Speaker's Corner: Not much irks travel writer and new dad Kelsey Timmerman more than the words: "I guess your adventurin' days are over now, huh?"
03.05.09 | 10:21 AM ET
I‘m a dad.
On Jan. 6, my wife, Annie, gave birth to our daughter, Harper Willow Timmerman. The labor was 20 hours long. There was a lot of pain and sweating and waiting. Annie wasn’t feeling too good either. She was always asking me to get her ice chips.
As a traveler and a writer, I’ve been whitewater-rafting, ice-climbing and shark-diving. I’ve been part of adventures during which fewer people came back than went. But I’ve never experienced an adventure quite as extreme as what went down in that hospital room.
On that day, in that room, two Timmermans walked in and three came out.
Since then our lives have become even more extreme. There’s the extreme lack of sleep, the extreme projectile-pooping, the extreme compulsion to do nothing all day but watch little Harper sleep.
When she’s awake and I look past my reflection in her dark blue eyes, I see all of the places I want those tiny pupils to focus on: the neck-breaking sight of the Himalayas, a coral reef anywhere (if they are still around), the cliffs on Kauai’s Na Pali Coast, the sunset celebration on Key West’s Mallory Square.
Since Harper’s birth, more than one person has said, “I guess your adventurin’ days are over now, huh?” Right now there’s little that irks me more than someone saying this.
First off, it’s kind of what I do for a living. To some extent, I don’t have a choice but to continue traveling to places near and far to write about them. Sure, the way I travel will change. The days of being on the road for three months at a time are gone; I just can’t do that anymore. After three months would Harper even remember me? Would I miss her first laugh, word or step? Not that I’ve traveled recklessly in the past, but I’ll probably travel a little more cautiously now. The main reason the question irks me, however, is that I feel Harper will only enrich life’s adventures.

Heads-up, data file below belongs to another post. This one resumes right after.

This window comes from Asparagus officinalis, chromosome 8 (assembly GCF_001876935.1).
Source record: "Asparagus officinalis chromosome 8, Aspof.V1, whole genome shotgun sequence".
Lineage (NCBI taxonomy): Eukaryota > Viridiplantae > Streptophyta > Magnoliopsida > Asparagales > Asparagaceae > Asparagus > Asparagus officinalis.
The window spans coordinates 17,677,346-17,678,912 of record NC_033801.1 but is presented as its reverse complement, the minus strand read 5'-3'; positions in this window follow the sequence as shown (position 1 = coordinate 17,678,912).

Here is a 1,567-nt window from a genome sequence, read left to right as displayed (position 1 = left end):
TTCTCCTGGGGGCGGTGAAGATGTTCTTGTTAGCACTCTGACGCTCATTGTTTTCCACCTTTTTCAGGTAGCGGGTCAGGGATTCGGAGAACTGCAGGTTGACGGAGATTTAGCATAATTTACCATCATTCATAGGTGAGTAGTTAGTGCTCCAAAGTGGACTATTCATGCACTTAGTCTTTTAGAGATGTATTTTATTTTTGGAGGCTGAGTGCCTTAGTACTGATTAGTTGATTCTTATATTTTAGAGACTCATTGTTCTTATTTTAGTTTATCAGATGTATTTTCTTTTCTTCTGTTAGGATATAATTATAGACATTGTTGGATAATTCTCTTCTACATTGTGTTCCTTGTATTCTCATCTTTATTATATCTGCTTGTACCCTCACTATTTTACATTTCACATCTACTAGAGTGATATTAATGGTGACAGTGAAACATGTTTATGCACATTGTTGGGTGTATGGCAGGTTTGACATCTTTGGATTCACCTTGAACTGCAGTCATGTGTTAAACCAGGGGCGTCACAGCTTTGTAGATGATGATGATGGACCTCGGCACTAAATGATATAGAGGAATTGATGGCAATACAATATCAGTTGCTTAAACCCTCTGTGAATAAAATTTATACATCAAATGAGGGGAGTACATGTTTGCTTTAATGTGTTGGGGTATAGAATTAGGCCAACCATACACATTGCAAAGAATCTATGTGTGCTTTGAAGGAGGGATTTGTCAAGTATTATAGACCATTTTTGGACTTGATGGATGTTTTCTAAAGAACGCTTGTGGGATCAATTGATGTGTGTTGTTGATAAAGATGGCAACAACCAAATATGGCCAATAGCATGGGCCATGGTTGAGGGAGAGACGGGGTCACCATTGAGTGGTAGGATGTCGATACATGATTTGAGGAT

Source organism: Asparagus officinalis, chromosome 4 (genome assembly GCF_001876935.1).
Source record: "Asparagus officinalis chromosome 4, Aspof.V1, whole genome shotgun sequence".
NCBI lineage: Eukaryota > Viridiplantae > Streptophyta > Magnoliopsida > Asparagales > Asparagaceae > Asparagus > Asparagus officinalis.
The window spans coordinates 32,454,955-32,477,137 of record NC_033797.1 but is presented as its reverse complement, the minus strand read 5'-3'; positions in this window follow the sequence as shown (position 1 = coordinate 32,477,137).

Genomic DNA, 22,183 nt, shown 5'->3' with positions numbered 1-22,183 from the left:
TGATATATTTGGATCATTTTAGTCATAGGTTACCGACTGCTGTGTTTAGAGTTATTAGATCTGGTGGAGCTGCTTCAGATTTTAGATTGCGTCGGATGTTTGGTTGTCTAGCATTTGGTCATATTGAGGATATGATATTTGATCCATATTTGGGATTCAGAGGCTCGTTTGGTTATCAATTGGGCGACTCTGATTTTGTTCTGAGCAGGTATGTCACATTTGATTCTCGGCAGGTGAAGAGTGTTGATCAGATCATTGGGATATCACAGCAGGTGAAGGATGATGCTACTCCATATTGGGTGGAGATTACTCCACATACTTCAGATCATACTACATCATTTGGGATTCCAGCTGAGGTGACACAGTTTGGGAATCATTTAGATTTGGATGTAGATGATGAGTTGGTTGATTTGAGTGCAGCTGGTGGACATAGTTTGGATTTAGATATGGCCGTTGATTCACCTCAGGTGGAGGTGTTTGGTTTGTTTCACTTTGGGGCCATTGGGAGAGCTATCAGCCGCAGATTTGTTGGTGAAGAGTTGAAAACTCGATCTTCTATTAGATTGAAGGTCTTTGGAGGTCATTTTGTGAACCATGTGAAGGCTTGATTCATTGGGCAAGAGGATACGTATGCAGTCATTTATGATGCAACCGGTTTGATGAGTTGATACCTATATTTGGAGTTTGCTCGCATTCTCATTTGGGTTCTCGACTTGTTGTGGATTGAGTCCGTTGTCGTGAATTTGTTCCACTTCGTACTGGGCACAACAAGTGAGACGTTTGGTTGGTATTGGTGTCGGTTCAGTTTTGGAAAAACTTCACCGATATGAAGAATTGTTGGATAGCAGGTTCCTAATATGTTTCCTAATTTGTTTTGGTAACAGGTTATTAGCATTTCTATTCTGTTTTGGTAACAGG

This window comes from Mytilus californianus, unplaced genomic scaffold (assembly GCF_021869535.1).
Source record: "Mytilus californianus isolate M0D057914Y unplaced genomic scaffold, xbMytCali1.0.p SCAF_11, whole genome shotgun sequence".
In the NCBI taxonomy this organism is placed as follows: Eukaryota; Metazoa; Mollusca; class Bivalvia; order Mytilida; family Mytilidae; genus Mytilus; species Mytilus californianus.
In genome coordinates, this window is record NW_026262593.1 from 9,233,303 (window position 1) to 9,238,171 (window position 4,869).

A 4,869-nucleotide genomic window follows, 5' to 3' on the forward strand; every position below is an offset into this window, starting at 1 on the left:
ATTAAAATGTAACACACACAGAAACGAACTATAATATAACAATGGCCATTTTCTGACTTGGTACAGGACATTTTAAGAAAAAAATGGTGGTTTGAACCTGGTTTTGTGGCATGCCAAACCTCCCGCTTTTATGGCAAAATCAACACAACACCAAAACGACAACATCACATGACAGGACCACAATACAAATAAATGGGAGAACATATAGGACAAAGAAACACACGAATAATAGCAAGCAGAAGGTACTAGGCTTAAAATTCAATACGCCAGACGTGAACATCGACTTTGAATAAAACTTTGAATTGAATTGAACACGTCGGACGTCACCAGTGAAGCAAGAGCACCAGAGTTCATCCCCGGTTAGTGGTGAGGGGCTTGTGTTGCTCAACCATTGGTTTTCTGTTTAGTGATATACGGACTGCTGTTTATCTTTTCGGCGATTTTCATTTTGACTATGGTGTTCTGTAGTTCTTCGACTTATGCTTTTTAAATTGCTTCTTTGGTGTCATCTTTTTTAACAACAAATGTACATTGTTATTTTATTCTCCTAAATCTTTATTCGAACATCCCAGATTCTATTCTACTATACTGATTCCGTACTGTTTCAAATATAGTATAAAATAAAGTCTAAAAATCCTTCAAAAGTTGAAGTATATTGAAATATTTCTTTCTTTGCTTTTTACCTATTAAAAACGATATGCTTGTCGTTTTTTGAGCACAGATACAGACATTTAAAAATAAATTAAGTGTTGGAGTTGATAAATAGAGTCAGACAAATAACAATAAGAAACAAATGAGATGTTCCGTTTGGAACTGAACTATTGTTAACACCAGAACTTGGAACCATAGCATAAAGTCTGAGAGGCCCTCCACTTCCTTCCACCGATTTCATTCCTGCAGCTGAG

I can’t remember where I read it (if you know, please tell me), but one of my favorite travel stories was written by a father who takes his 3-year-old canoeing down the creek that runs through their backyard. There are no rapids, no danger other than a bee or two, no foreign culture to be explored, no site that most of us don’t ignore each day. Things like squirrels, trash on the bank, and a praying mantis were grand discoveries. Both father and child had a blast.
Did someone ask this father if his adventurin’ days were over?
I like this story because it challenged what I previously thought about adventure. Adventure isn’t an exotic location or an adrenaline-pumping activity. It’s not a place or an action. It’s a state of mind. It’s a sense of exploration and willingness and ability to see with fresh eyes. For the father and child in the story, the creek running through their backyard held all the adventure of Mount Everest.
I haven’t been around a lot of children in the past few years other than my 5-year-old nephew, Jared. He seems to find adventure in whatever he does, whether it’s mowing the yard with his grandpa or shoveling snow with his dad. I’ve had the pleasure of being Jared’s sidekick. We’ve crossed the ditch in my backyard and entered the woods in search of imaginary coyotes. One day I watched in awe as he named a rock “Dut-dut-duh” and carried it into worlds he created.
I can’t wait to see snowcapped mountains, blue oceans and tropical sunsets in Harper’s eyes, but I also can’t wait to see her point to great dragon-shaped clouds rolling over our backyard on a summer’s breeze. I can’t wait to hear her laugh at a butterfly. I can’t wait to see all of the things that I’ve been missing.
For now Harper’s adventures take place on the tiniest of scales. She’s exploring her neck muscles. During tummy time she tests them, lifting her tiny head up and over to see what’s on the other side of the room. She stares at lights. She focuses on our faces.
Annie and I are her world, and each one of her smiles is our adventure.
Is it coming to an end? Hardly.
This is only the beginning.